3D Printing Logic Gates

It may seem a paradox, but in the future tiny computers may dump electronics and return to their mechanical roots. At the macroscale, mechanical computers are fussy and slow, but when your area is down to a few molecules, electronics have trouble working but mechanical systems do just fine. In addition, these devices don’t use electricity directly, don’t generate electronic signatures, and may be less sensitive to things like radiation that damage electronics. A recent paper in Nature Communications discusses how to 3D print common logic gates using both macro-scale 3D printing techniques and a much smaller version with microstereolithography. You can see a video of gates in action below.

The gates use a bistable flexible mechanism. The larger gates use ABS plastic and measure about 250mm square. The smaller gate measures less than 25 mm square. They also use a special technique to make gates as small as 100 microns theoretically possible, although some of that is future work for the team.

These aren’t the first proposed micromechanical gates. However, many other mechanical designs include a rotational joint to accomplish inversion and this design doesn’t require that. This means it is easier to make and doesn’t suffer from friction and wear problems that other proposals have.

Armed with a functional inverter, the next step was an OR gate. By combining NOT and OR gates, you can easily make a NAND gate, an AND gate, a NOR gate, and any other logic you can dream up.

Mechanical computing is decidedly old school, but not at these scales. Turns out, you can make logic out of almost anything. Even Minesweeper.

17 thoughts on “3D Printing Logic Gates

    1. Rule: “a thin printed line or dash, generally used to separate headings, columns, or sections of text”. Think ruled paper. A ruler is one name for the device used for ruling. (Way too much time spent in the draughting room many years ago…) Yes, “rule” is a more common term for the devise in engineering, patternmaking, and machining.

      1. Engineers use “Scales” not rules. You will never hear an engineer say “hand me that ruler so I can check the scale of this drawing”. All engineers will use a scale to check the scale of a drawing, for example they will use a 20 scale for a drawing that is 1″ = 20′-0″.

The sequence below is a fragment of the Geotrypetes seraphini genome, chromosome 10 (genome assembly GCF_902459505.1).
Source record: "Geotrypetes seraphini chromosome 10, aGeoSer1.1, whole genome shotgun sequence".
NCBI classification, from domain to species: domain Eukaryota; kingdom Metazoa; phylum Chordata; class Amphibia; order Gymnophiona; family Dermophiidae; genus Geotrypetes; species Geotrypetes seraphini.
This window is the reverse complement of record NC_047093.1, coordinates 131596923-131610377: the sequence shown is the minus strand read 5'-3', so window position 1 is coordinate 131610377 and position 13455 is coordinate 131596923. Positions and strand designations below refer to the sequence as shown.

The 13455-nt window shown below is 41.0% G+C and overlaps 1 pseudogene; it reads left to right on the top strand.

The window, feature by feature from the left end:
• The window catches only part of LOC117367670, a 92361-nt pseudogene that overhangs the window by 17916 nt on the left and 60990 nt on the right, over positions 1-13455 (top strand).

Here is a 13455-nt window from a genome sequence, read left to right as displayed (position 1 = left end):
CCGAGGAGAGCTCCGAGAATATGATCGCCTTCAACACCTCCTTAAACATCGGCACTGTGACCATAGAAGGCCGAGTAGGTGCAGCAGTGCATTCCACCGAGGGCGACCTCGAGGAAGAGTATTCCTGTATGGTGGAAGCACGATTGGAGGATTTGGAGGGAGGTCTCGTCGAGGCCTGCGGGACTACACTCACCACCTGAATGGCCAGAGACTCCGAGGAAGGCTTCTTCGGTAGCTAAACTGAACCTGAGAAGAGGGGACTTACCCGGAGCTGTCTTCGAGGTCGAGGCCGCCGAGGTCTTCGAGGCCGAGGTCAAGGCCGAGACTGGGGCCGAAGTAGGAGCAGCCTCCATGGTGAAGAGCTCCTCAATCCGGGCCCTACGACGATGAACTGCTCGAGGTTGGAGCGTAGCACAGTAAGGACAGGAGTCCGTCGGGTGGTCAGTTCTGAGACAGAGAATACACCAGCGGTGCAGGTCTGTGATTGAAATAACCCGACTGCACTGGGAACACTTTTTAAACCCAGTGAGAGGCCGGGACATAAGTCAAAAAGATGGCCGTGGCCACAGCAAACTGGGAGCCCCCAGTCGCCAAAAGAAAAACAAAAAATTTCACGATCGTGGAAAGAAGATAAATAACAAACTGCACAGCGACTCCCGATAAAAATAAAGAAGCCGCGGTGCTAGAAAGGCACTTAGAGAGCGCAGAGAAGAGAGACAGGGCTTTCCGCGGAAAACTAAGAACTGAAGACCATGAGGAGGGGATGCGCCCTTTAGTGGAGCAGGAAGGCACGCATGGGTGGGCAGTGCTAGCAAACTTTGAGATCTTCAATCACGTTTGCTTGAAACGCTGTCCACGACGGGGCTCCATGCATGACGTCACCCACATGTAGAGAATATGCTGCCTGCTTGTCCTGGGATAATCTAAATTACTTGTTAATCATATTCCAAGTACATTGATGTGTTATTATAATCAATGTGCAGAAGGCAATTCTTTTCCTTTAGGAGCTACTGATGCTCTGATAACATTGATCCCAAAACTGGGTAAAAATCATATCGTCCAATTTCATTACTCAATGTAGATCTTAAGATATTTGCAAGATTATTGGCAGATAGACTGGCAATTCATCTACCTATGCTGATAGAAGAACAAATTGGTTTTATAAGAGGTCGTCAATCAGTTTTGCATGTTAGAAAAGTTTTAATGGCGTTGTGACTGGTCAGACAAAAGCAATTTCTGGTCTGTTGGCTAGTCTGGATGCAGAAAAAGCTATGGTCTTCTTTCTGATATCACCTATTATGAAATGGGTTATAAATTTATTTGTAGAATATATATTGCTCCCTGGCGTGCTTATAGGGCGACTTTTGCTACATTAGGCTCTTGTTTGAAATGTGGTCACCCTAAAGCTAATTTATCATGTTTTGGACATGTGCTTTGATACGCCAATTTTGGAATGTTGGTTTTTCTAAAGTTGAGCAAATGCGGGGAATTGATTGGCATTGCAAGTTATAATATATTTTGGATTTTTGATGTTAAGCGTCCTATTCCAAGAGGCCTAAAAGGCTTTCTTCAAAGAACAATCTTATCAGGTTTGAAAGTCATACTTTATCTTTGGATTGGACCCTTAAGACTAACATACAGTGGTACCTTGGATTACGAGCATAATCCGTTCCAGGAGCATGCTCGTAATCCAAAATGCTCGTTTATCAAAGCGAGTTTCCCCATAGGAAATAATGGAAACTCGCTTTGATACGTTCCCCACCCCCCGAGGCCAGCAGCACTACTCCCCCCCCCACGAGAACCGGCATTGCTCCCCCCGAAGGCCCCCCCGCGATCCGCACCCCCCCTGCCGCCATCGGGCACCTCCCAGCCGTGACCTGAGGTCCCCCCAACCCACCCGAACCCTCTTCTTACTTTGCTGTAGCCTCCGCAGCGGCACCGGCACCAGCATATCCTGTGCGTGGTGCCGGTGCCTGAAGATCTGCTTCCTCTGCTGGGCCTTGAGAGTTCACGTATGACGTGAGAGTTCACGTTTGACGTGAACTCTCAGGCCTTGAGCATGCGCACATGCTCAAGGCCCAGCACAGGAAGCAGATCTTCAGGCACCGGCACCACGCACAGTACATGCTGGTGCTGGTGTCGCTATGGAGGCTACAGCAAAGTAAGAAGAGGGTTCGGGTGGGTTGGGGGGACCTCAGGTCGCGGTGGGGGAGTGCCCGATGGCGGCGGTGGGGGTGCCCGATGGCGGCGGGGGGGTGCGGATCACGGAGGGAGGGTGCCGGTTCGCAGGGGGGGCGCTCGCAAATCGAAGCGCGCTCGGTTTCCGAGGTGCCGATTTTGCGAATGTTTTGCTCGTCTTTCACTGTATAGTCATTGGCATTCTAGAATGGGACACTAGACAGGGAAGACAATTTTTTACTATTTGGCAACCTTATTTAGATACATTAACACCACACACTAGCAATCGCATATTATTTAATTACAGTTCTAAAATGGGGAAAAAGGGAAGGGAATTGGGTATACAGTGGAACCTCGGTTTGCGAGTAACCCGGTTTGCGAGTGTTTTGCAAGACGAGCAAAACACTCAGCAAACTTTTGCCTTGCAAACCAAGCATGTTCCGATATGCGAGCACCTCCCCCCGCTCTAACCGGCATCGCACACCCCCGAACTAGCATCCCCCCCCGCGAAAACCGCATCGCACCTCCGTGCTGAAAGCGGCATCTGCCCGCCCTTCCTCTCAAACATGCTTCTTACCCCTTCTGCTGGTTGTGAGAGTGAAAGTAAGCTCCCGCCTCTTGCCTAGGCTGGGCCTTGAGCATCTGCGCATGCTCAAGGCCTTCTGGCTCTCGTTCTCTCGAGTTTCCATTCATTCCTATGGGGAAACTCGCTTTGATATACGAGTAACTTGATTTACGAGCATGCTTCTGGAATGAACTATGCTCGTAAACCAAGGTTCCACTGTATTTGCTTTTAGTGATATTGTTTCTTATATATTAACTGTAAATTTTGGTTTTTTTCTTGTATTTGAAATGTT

1. While 3d printing is nice and all, it’s far more realistic that we would rely on MEMS based computing. It’s something that has been considered in the aerospace and nuclear sectors for it’s ability to function properly in extreme levels of radiation.

  2. There actually may be little difference between “electronic” and “mechanic” at molecule level. Pushing molecules around is possible (like pushing anything, stones included) thanks to interaction between electrons.

  3. Many years ago I worked at a company that had a fluidic logic products including all the typical and some very atypical logic elements. These devices were fluidic indicating either very clean air or water and could work in environments that were not suitable for electronics. Slow but reliable and you could actually see logic being performed.

  4. For a workable system, there needs to be amplification either built into the logic gate or placed every few gates, otherwise the accumulation of tolerance errors makes the output unusable. You can see it in the video of the toy gates. Look how much force it takes to activate one input — there is no way the output of that gate could drive another gate or two.

    > They also use a special technique to make gates as small as 100 microns theoretically possible

    100 microns? how would this ever compete with electronic gates?

  5. When I was at college we were learning about logic gates. One lesson about logic gates was about non electronic gates. This lesson was about fluidics. These gates used air gas or liquid as the inputs and outputs. Amplification was possible example a small jet of air can deflect a larger jet of air gas or liquid. Creating an inverter, These gates use manifolds and all logic gate types are possible.

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